May 7, 2021
|By Meara Geraty
Digital Content Coordinator, RepresentUs
The most important anti-corruption legislation in a generation — the For the People Act — will be taken up by the Senate Rules Committee for markup on May 11th. This is an important procedural step, but it’s also an opportunity for politicians to gut important reforms from the Act.
Here’s what you need to know:
What’s next for the For the People Act? How Committees Markup a Bill
The For the People Act is a groundbreaking bill that would stop billionaires from buying our elections, end gerrymandering, and put power back in the hands of the people (which is why it’s no surprise that some politicians are terrified of it passing).
On May 11th, the bill will go into markup, where the Senate Rules Committee will debate amendments and possibly rewrite the legislation. This is a key formal step all bills go through before they can be transferred to the Senate floor for a vote.
This process allows lawmakers from both sides of the aisle to discuss their support or opposition to particular reforms, propose changes, and ultimately craft a bill they hope will make it through a full vote.
Like all markups, this will be open to the public; watch a live broadcast of the process on May 11th here.
Markup: What to expect with the For the People Act
Since the For the People Act of 2021 was introduced in the beginning of the year, it’s inspired a lot of commentary. When it heads to markup, we can expect a flurry of activity from committee members jockeying to tweak, gut, add, or remove portions of the bill (in fact, it’s not unheard of for the text of a bill to be completely replaced.)
With the spotlight on this bill, we’re likely to see hundreds of amendments proposed from both sides of the aisle. And like a lot of things in Washington, this will be more about optics than policy.
We’ll see opponents of the bill offer amendments, say, that would bar undocumented immigrants from voting. But it’s a trick — undocumented individuals already can’t vote, and the For the People Act doesn’t change that.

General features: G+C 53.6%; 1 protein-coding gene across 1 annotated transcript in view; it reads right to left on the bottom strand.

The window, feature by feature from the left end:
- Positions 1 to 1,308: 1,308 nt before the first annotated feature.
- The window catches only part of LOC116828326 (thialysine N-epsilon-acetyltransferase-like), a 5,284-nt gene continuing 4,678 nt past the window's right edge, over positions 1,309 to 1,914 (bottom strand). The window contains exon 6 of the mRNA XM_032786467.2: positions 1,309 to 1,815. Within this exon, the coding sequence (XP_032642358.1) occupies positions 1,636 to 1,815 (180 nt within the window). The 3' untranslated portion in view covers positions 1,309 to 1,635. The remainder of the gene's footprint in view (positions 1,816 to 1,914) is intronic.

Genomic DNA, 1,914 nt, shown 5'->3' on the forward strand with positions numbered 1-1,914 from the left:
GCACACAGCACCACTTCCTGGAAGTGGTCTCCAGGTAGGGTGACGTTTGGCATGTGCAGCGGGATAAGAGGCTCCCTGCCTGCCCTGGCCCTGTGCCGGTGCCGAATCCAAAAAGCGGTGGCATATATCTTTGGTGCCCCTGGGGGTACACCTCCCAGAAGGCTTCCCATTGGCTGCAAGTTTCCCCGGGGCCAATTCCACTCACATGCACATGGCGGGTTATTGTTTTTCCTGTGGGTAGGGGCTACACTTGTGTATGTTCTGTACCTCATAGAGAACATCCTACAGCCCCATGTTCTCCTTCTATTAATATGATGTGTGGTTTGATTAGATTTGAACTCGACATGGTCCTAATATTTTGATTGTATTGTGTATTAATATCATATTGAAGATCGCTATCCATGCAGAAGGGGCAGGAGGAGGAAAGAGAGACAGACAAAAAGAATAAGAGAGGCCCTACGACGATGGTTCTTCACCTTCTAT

This kind of thing is a disinformation tactic to make the public think the bill would do something bad if passed as is. We’re also likely to see supporters of the bill offer largely ineffectual or meaningless amendments that, similar to opponents, are meant more to message to their constituents than to change policy.
On the other side, supporters will offer amendments intended to make the law easier to implement, like a suggestion to remove the requirement that voters have access to fifteen 10-hour days of early voting for areas with very small populations, or proposals to ensure states have the resources to implement the bill’s transformational reforms.
Because the Senate is evenly divided between parties, the Rules Committee is as well. So the most likely outcome is that we see a flurry of activity, and then an impasse as the bill can’t get a majority vote to move out of committee. In that case, the Senate Majority Leader can take a series of procedural steps to bring it to the floor.
The good, the bad, and the action you can take to help.
Whatever happens, moving the bill through markup is a sign of progress. Lively, bipartisan debate is the calling card of the Senate, and this procedure is an opportunity for members of both parties to discuss the details of this important bill in good faith.
Of course, some politicians don’t know the meaning of “good faith,” so we should also expect to see grandstanding against the bill, more of the opposition’s wild claims, and shady tactics to gut the Act. Bad actors will surely try to take this as an opportunity to weaken vital sections of the bill — or even kill it entirely.
But don’t be fooled: Those who argue against this anti-corruption bill — regardless of what half-baked, baseless reasoning they give — are simply defending the corrupt status quo because it benefits them. Almost 70% of all Americans support the bill, and passing it is vital to solving our biggest problems, from healthcare to taxes to the economy.
If we show the Senate Rules Committee that Americans across the political spectrum are watching them and want the For the People Act passed with all its critical reforms intact, they’ll think twice about gutting massively popular proposals.